Observer’s Challenge mission statement: “Sharing observations and bringing amateur astronomers together” 

I was fortunate to be able to play a role in the Mount Potosi Observing Complex in Southern Nevada, facilitating a $50,000 telescope donation by Dr. James Hermann, M.D. from North Carolina. The facility has been featured in Astronomy Magazine, the Las Vegas Review Journal and the LA Times.   

Astronomy blogger since 2010.   

Roger and Debbie Ivester 

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Just had to include a photo of my other hobby….cycling.  I’ve been fortunate to have logged more than 140,000 lifetime miles, as of 2018.      

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Very Dark Skies In The Northeastern Corner Of South Carolina, Only 50 Miles From The Atlantic

Posted August 14, 2018 by rogerivester
Categories: Roger's Articles

While visiting family in Mullins South Carolina, I discovered some fabulous dark-sky areas.  Only a few miles outside the city limits, there are country roads, agriculture fields, no houses or lights for miles and miles.  

I’m hoping this fall and winter to visit more, and bring a telescope….probably my 6-inch reflector.  This scope is portable enough to pack carefully in the car, including the equatorial mount without taking up too much space.  A 6-inch has plenty of light gathering capacity to observe some very challenging deep-sky objects, easy to handle, and again….fairly portable.  

A discovery this morning (Tuesday, August 14th 2018) while riding around with my grandson,who just got his learners permit only last month.     

While he was showing me his driving skills and I was sharing my knowledge of how to be a safe driver, we found something very interesting while checking out some very country roads:  Sand dunes, and a very sandy area…..at first resembling snow, all in the middle of a dense forest and surrounded by swamp land.  There were Cyprus trees growing out of the black murky water, Spanish moss hanging from the trees, and probably some large alligators in that dark water!  

This sandy area which at one time was covered by the ocean is located about fifty miles from Myrtle Beach.   

Roger 

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M51 and Companion Galaxy NGC 5195 – June 2018 Observer’s Challenge Report

Posted July 12, 2018 by rogerivester
Categories: Observer's Challenge Reports

JUNE 2018 OBSERVERS CHALLENGE – M-051

Observing notes: 

Messier 51 is visible along with companion NGC-5195 in a 60mm (2.4-inch) refractor.  M51 was mostly round with a bright stellar nucleus and a very faint halo.  The small companion galaxy, NGC-5195, just to the north was very faint and small.  If sky conditions are poor, this galaxy pair can be extremely difficult to see using a telescope this small.

In a 10-inch reflector on an exceptional night at 190X, spiral structure was easily visible.  I could trace the prominent eastern arm almost in contact with companion galaxy, NGC-5195.  The nuclei of both NGC-5194 and NGC-5195 were both stellar, with the smaller galaxy, 5195, having a brighter, more intense nuclei.  M51 had a mag. 13.5 star a couple of minutes to the SW of the core, still within the halo, and a mag. 14 star, (requiring averted vision to see) just off to the east, but outside of the halo.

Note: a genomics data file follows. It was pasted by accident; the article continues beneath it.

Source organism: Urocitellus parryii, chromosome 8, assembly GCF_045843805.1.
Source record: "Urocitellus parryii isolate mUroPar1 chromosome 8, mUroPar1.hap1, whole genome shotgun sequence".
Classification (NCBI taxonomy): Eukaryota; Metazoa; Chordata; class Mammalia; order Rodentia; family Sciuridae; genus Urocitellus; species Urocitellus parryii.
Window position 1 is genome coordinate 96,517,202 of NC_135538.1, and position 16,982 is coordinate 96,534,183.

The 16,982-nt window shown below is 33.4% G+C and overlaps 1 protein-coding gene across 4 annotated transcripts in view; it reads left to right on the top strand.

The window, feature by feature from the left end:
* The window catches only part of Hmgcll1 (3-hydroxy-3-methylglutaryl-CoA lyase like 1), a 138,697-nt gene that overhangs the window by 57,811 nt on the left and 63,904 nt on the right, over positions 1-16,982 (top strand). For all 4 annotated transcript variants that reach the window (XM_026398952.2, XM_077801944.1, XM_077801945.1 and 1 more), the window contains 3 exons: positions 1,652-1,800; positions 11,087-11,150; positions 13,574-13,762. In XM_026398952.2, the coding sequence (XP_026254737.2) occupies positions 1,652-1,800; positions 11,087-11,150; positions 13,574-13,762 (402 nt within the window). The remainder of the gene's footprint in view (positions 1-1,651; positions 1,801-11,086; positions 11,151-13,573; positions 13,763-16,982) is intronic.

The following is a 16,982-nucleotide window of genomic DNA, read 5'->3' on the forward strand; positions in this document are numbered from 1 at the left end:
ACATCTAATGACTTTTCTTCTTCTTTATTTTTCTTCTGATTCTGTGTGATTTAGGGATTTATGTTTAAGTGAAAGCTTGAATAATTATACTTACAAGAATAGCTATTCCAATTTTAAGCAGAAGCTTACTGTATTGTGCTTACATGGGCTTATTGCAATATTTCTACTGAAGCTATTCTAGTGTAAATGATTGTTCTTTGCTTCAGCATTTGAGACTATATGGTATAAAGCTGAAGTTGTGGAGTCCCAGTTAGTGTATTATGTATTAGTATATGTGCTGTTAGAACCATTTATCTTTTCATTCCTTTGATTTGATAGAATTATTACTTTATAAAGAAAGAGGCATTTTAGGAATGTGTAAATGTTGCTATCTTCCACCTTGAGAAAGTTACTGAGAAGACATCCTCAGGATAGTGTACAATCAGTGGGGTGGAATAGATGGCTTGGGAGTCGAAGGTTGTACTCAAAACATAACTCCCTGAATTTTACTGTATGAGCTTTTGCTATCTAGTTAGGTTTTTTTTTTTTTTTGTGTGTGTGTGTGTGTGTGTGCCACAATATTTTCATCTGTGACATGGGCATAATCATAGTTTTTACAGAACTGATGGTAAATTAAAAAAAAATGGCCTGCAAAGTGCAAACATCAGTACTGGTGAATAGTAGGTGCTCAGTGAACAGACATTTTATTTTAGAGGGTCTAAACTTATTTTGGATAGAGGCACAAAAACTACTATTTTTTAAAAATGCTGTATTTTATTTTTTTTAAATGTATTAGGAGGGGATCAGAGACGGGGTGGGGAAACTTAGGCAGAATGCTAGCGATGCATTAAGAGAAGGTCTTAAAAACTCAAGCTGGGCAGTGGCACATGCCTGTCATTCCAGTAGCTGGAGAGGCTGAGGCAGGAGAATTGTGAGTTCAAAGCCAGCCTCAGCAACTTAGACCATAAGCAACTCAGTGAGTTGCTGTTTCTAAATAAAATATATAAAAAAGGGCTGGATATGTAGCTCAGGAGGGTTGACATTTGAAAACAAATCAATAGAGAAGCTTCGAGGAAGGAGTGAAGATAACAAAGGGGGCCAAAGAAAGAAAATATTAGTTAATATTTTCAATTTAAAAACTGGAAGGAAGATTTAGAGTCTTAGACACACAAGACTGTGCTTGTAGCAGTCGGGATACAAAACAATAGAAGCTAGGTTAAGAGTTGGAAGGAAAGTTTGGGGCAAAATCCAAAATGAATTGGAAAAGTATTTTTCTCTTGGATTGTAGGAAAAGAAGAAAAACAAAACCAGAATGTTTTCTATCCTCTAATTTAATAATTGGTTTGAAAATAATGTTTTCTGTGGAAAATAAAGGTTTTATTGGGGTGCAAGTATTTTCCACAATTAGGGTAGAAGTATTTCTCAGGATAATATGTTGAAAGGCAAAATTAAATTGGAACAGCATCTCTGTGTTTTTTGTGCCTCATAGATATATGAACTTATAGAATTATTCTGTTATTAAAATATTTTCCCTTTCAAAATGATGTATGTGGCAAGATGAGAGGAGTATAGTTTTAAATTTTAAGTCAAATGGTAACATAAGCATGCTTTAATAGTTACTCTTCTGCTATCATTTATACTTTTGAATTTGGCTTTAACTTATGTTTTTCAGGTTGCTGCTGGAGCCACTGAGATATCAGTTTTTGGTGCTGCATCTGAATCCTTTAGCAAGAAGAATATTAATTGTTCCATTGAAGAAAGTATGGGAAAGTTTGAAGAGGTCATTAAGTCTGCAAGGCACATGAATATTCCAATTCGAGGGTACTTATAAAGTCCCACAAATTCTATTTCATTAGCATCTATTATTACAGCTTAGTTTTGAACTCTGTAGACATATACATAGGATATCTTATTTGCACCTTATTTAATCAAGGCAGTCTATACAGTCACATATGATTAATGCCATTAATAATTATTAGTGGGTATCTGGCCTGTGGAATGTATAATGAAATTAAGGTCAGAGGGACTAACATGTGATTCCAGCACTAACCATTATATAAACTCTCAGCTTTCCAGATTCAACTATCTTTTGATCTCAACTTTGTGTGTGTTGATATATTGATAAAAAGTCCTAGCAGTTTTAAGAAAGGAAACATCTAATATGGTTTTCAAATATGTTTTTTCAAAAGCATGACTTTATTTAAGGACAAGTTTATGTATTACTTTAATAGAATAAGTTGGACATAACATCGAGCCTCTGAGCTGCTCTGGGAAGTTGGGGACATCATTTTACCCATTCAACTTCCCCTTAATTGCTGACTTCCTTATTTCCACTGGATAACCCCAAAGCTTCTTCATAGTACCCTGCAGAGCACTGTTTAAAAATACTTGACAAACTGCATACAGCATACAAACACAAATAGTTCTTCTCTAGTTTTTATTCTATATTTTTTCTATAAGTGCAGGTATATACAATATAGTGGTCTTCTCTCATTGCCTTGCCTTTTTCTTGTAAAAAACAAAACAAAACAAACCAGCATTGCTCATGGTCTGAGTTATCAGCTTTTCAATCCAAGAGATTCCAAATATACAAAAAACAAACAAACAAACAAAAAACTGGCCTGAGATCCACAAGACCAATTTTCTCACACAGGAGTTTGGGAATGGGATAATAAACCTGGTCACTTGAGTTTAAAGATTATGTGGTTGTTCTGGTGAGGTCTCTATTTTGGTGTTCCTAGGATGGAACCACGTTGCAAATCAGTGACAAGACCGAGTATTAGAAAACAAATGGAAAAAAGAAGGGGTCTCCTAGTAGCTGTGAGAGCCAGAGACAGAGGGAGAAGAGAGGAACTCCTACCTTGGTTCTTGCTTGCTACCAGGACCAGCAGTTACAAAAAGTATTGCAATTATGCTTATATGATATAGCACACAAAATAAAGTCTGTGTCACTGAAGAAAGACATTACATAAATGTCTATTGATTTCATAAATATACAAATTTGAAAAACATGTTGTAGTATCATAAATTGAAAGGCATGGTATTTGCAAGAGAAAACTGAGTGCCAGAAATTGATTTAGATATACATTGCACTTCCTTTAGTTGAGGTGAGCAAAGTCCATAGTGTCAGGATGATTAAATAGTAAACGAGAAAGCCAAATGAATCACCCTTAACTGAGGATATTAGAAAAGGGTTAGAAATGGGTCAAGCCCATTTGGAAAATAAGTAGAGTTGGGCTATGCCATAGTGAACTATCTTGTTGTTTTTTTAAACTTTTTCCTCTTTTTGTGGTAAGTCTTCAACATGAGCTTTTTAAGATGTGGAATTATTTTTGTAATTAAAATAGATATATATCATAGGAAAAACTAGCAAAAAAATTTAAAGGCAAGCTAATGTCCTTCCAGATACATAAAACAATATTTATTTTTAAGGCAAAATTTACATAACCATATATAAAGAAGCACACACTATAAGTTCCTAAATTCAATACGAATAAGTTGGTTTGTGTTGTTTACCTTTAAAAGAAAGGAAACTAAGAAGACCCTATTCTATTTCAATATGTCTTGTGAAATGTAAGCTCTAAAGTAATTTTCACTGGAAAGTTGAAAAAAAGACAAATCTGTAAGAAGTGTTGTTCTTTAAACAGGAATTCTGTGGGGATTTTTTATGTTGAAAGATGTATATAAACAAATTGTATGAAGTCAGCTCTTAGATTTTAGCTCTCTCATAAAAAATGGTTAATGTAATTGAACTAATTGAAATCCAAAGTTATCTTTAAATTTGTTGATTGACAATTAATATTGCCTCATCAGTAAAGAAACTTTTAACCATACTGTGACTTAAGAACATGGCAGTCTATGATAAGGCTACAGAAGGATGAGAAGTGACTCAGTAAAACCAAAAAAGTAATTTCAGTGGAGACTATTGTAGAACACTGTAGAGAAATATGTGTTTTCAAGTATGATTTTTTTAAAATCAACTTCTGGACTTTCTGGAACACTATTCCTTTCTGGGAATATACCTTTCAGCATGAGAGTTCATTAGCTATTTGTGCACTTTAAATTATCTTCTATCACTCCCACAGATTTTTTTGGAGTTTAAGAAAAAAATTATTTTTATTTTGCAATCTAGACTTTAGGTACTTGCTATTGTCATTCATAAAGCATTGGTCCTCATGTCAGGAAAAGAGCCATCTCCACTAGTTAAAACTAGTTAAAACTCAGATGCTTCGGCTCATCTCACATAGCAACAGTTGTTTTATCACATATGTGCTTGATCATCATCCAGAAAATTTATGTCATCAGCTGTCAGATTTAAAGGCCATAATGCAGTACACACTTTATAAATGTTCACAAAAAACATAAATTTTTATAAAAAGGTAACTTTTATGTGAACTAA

One of my most memorable views of NGC-5194 and NGC-5195 came during an early spring night in 1993, using a 14.5-inch reflector.  The connecting arm of M51 (NGC-5194) was incredible and it reached far out toward the companion galaxy to the north.  This view rivaled that of many photographs.

On the night of April 14, 1994, supernova 1994I was visible.  I estimated the mag. of the SN on that night at 13.8.  The following pencil sketch was made that night. 

 

Rogers M-051 New a Inverted
 

Recognizing Astronomy Writers

Posted June 28, 2018 by rogerivester
Categories: Roger's Articles

Re: James Dire; June 2018 Reflector Magazine; Deep-Sky Objects; Title: Messier 16; The Eagle Nebula 

Another excellent article by James Dire, who provides a great service to the amateur astronomy community by his willingness to write a truly comprehensive and interesting deep-sky report each and every quarter.  

Seldom do amateur astronomy writers receive a note of appreciation for their work, and that would include the late Evered Kreimer, who co-authored “The Messier Album” with John Mallas. This was/is a very important book for me and so many other amateurs.  

I used this book extensively many years ago when I was attempting to observe all of the Messier objects, for my Astronomical League certificate.  At thirteen years old, never could I have imagined that one day I would observe all of the Messier objects, much less well over a thousand other deep-sky objects.  

I’ve included an excerpt from an article by Justing Balderrama, concerning his interview with Kreimer, who passed away in October 2016.    

“He told me that in the 36 years The Messier Album has been out, he never received one letter, one phone call, nothing. I’m the very first.”  Justin Balderrama “The Young Astronomer”

Roger Ivester

Cline Observatory Double Star List – Compiled By Tom English – July 2018

Posted June 22, 2018 by rogerivester
Categories: Roger's Articles

Cline Observatory Double Star List – 25double-5triple

Tom English has put together an excellent list of twenty five doubles and five  multiple stars, which at first glance would seem to be compiled for only those new to this facet of amateur astronomy.  However, for those of us who have enjoyed double star observing for decades, we know there is no such thing as a beginners list.